The attacker always requires the 4, 5 or 6 to enter, even if a particular section of wall appears undefended.
Advantages in mêlée
Charging +1
Attacking downhill +1
Infantry behind a wall +1
Attacking exhausted troops who have had only one move of rest (see Exhaustion) +1
Attacking exhausted troops who have had no rest +2
Defending in a house against an attacker outside +2
The second move of mêlée
The first move of mêlée is quite formal, whether infantry vs. infantry, infantry vs. cavalry or cavalry vs. cavalry, there is little scope for independent movement. Musketry and artillery casualties inflicted by the defending unit which is contacted count towards the mêlée.
In the second move, however, the combat is free flowing. If both sides stand and continue the mêlée for a second move, then each throws a single die to determine who moves first. The winner may move 4 figures of infantry or 2 of cavalry into contact with the enemy. Once contacted, a figure is pinned, and may not be moved. The other side then does the same,
moving 4 figures of infantry and so on until all that can move to contact within the normal move distance have done so. The aim of each side will be to get as many advantageous combats as possible (that is 2 to 1). This mechanical system represents what is in reality a simultaneous flowing together of the two sides.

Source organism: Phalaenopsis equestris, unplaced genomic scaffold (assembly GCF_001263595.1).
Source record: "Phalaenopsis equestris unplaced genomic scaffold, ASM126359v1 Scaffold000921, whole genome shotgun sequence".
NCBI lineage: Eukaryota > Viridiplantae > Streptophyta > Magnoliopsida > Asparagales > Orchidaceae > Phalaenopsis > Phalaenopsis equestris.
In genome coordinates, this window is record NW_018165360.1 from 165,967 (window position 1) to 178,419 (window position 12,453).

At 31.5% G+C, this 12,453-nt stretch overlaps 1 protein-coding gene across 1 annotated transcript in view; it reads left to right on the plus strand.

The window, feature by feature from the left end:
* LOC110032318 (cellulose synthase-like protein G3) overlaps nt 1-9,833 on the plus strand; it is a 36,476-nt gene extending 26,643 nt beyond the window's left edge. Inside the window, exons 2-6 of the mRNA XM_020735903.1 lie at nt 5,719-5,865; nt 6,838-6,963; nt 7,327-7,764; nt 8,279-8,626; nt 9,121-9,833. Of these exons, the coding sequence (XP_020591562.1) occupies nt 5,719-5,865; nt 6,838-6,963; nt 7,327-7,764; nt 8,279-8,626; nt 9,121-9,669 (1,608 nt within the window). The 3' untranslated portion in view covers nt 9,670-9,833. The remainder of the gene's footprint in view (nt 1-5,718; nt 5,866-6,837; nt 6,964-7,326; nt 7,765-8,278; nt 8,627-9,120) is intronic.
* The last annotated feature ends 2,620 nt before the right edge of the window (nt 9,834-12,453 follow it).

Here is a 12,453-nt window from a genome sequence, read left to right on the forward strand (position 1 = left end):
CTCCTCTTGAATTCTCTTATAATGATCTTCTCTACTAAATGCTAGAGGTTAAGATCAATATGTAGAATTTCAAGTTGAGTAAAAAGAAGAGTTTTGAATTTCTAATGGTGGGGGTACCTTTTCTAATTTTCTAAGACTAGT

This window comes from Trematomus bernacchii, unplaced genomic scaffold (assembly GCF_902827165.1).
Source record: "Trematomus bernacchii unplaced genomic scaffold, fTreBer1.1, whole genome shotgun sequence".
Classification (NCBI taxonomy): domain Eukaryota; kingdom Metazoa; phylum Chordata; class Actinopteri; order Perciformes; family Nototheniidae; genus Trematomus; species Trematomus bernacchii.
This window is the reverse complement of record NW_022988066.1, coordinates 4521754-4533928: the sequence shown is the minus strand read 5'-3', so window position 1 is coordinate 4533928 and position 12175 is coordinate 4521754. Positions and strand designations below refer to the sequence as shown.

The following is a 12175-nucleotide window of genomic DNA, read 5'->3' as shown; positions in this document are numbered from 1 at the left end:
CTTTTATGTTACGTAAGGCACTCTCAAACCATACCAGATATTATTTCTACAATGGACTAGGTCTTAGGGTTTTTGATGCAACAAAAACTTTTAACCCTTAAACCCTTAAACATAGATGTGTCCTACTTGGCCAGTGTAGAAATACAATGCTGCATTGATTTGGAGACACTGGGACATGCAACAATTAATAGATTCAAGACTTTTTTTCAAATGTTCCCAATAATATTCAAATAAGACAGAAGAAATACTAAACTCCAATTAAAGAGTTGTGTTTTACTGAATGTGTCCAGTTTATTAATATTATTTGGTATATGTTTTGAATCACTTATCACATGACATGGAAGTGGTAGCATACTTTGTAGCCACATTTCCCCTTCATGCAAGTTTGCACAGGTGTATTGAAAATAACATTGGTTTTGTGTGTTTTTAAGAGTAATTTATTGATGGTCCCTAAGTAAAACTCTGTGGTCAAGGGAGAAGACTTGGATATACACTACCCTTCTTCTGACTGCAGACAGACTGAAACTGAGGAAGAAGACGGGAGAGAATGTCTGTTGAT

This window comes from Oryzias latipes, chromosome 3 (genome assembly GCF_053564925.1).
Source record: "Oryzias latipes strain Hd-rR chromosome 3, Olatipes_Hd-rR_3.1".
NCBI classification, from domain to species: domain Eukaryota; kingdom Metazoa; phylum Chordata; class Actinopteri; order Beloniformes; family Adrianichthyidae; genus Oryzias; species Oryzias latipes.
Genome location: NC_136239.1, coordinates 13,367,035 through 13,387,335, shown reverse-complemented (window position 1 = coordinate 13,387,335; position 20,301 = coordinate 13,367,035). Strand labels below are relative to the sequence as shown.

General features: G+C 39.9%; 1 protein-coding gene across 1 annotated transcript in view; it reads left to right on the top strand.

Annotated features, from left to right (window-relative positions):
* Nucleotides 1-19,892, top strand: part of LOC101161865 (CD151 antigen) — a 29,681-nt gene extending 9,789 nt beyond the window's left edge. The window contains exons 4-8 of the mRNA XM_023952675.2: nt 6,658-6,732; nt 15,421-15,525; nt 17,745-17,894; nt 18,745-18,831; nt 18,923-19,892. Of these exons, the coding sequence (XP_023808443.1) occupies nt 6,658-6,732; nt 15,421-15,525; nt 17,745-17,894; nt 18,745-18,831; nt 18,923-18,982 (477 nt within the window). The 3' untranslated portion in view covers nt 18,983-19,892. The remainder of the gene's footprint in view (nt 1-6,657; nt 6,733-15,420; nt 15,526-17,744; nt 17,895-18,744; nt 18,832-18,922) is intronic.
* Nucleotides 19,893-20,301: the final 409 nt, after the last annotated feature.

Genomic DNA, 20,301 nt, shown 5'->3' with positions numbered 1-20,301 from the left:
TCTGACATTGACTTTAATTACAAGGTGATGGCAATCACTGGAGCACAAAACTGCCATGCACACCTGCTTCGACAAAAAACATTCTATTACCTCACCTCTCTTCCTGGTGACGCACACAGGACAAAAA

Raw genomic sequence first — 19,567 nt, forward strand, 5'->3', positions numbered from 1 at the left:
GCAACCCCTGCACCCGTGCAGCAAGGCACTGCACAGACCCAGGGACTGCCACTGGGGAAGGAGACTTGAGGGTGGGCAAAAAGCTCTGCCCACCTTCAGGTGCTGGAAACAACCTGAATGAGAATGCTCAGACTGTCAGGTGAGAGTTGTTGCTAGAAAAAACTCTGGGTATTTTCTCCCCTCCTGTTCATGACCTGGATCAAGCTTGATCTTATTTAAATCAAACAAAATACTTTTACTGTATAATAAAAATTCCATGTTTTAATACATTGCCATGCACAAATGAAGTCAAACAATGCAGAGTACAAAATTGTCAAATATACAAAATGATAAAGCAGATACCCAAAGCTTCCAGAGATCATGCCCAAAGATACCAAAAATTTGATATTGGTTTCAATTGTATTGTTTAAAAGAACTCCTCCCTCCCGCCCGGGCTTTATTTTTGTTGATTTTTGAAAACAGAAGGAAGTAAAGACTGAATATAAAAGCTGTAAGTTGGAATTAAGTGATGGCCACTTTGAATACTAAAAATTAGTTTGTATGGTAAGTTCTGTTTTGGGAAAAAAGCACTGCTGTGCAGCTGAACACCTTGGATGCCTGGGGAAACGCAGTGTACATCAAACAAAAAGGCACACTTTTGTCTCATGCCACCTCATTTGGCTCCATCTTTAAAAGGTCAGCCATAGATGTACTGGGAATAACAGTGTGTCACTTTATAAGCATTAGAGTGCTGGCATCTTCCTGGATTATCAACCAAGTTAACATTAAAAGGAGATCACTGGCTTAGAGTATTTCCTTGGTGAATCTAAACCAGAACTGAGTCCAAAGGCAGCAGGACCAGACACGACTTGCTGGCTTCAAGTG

The second move of mêlée is conducted as the first except that the charging impetus of +1 is lost.
Duration of mêlée
A mêlée will last no more than 2 moves unless it is taking place in a built-up area, in which case it can continue for a further move. This is because fewer troops will actually be engaged at one time because of the defiles.
Deciding the outcome of a mêlée
The outcome of a mêlée may be decided by one of the following ways:
First move
• If one side loses twice the casualties of the other side including those casualties inflicted by artillery and musketry, then it must withdraw on the next move.
• If any casualties have been inflicted then the side in question must test for morale. If the result is bad, the unit must withdraw in the next move.
Second move
• If one side loses twice the casualties of the other in the mêlée then it must withdraw on the next move.
• If either side has bad morale then that side must withdraw on the next move.
• If neither of the above factors apply, then the result is a draw. In this case both sides will retire unless one is a defender who has written orders to hold ground.
Actions after a mêlée
Units that have had two moves of mêlée and have drawn the combat will fall back two normal moves and will then rest a further two moves before being allowed to take part in further offensive action. They may defend themselves of attacked.
If a unit is attacked by fresh troops during their four moves of exhaustion (two of retreat and two of rest) the attackers add 2 to each individual combat throw if the move is immediately following the fighting moves of the exhausted side, and 1 to each throw if the exhausted side has had a clear move without combat. If fighting is continued for another move, the additions are increased to 3 and 2 respectively.
If, however, part of ONE side has fallen back, a further move of combat takes place, and if at the end of this third move, the two to one rule does not apply, both sides fall back as before. The two to one rule is simple - if one side is outnumbered two to one it must surrender - this applying only after hand to hand fighting though.